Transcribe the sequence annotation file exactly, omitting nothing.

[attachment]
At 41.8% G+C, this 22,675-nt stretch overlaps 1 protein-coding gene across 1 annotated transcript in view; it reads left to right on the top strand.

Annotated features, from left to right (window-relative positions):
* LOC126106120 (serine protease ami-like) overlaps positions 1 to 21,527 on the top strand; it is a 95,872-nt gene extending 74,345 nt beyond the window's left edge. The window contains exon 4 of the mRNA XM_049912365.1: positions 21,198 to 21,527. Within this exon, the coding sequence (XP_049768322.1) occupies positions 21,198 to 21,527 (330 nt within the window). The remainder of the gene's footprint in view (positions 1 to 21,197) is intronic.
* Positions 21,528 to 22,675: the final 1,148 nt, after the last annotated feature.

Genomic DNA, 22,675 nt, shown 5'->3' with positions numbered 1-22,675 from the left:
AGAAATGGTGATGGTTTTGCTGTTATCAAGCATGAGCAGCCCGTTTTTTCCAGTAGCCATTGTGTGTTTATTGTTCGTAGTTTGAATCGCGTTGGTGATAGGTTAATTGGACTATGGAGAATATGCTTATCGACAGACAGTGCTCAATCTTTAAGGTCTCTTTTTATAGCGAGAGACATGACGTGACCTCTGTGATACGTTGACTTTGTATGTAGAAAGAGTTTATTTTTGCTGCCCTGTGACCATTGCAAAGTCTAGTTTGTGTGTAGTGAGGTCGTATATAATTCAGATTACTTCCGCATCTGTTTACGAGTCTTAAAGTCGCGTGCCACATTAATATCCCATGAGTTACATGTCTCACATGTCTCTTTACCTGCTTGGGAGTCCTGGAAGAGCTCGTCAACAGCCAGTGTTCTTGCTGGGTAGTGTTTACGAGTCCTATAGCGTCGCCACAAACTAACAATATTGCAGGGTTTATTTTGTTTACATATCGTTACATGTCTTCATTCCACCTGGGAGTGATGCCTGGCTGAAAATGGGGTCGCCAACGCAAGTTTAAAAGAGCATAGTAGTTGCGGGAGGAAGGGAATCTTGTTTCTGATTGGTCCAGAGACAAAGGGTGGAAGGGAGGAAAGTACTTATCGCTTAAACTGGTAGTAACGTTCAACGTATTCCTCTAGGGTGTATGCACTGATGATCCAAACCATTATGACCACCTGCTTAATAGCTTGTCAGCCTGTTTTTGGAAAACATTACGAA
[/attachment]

At 41.8% G+C, this 22,675-nt stretch overlaps 1 protein-coding gene across 1 annotated transcript in view; it reads left to right on the top strand.

Annotated features, from left to right (window-relative positions):
* LOC126106120 (serine protease ami-like) overlaps positions 1 to 21,527 on the top strand; it is a 95,872-nt gene extending 74,345 nt beyond the window's left edge. The window contains exon 4 of the mRNA XM_049912365.1: positions 21,198 to 21,527. Within this exon, the coding sequence (XP_049768322.1) occupies positions 21,198 to 21,527 (330 nt within the window). The remainder of the gene's footprint in view (positions 1 to 21,197) is intronic.
* Positions 21,528 to 22,675: the final 1,148 nt, after the last annotated feature.

Genomic DNA, 22,675 nt, shown 5'->3' with positions numbered 1-22,675 from the left:
AGAAATGGTGATGGTTTTGCTGTTATCAAGCATGAGCAGCCCGTTTTTTCCAGTAGCCATTGTGTGTTTATTGTTCGTAGTTTGAATCGCGTTGGTGATAGGTTAATTGGACTATGGAGAATATGCTTATCGACAGACAGTGCTCAATCTTTAAGGTCTCTTTTTATAGCGAGAGACATGACGTGACCTCTGTGATACGTTGACTTTGTATGTAGAAAGAGTTTATTTTTGCTGCCCTGTGACCATTGCAAAGTCTAGTTTGTGTGTAGTGAGGTCGTATATAATTCAGATTACTTCCGCATCTGTTTACGAGTCTTAAAGTCGCGTGCCACATTAATATCCCATGAGTTACATGTCTCACATGTCTCTTTACCTGCTTGGGAGTCCTGGAAGAGCTCGTCAACAGCCAGTGTTCTTGCTGGGTAGTGTTTACGAGTCCTATAGCGTCGCCACAAACTAACAATATTGCAGGGTTTATTTTGTTTACATATCGTTACATGTCTTCATTCCACCTGGGAGTGATGCCTGGCTGAAAATGGGGTCGCCAACGCAAGTTTAAAAGAGCATAGTAGTTGCGGGAGGAAGGGAATCTTGTTTCTGATTGGTCCAGAGACAAAGGGTGGAAGGGAGGAAAGTACTTATCGCTTAAACTGGTAGTAACGTTCAACGTATTCCTCTAGGGTGTATGCACTGATGATCCAAACCATTATGACCACCTGCTTAATAGCTTGTCAGCCTGTTTTTGGAAAACATTACGAA